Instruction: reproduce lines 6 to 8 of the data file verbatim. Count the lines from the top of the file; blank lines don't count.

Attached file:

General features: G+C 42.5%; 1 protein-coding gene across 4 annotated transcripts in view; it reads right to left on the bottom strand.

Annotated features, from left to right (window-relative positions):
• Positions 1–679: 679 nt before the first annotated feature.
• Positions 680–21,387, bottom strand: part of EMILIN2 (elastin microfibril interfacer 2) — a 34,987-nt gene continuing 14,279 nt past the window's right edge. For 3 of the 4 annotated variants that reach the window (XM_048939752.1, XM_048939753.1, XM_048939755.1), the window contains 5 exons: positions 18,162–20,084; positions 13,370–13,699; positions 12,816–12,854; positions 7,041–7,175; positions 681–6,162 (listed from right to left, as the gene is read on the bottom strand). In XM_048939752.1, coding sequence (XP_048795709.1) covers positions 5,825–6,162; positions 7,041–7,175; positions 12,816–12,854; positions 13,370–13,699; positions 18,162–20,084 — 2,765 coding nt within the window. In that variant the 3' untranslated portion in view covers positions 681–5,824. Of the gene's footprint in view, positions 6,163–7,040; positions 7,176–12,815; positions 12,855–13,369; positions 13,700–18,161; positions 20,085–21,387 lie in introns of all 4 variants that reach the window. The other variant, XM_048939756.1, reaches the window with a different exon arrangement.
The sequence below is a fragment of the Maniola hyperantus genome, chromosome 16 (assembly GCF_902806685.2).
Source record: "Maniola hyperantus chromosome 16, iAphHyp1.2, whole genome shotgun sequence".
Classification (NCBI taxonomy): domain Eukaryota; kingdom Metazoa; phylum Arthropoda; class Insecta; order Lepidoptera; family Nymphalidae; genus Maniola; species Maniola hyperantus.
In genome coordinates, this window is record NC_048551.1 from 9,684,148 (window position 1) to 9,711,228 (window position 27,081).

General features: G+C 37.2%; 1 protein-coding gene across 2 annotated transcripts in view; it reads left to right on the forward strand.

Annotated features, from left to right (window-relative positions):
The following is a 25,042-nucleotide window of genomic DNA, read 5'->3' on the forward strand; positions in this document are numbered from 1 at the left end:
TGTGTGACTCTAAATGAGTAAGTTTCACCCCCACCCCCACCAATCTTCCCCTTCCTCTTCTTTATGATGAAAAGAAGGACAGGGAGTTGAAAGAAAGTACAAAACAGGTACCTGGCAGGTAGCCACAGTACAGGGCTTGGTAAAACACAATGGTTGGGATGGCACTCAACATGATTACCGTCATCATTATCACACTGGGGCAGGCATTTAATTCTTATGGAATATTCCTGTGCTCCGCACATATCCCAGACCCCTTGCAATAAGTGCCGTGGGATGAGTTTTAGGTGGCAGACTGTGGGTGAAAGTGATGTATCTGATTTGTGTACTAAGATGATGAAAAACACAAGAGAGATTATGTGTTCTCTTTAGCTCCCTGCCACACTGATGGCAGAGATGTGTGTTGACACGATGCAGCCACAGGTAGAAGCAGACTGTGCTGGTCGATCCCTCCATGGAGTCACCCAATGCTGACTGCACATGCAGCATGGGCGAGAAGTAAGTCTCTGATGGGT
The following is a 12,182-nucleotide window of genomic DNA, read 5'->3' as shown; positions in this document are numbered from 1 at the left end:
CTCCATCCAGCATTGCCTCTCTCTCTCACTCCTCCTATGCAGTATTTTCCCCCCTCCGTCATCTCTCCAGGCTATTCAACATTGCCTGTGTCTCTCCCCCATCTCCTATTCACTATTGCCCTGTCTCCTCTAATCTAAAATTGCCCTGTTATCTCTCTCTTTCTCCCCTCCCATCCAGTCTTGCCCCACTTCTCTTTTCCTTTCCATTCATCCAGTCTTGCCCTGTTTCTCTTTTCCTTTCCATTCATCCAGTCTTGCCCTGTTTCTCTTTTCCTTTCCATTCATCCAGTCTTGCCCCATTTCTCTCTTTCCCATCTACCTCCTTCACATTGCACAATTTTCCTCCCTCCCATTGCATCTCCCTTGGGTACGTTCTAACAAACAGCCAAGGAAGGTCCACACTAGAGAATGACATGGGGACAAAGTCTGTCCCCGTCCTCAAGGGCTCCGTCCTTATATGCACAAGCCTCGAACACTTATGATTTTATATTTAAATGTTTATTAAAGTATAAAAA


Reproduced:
Source record: "Maniola hyperantus chromosome 16, iAphHyp1.2, whole genome shotgun sequence".
Classification (NCBI taxonomy): domain Eukaryota; kingdom Metazoa; phylum Arthropoda; class Insecta; order Lepidoptera; family Nymphalidae; genus Maniola; species Maniola hyperantus.
In genome coordinates, this window is record NC_048551.1 from 9,684,148 (window position 1) to 9,711,228 (window position 27,081).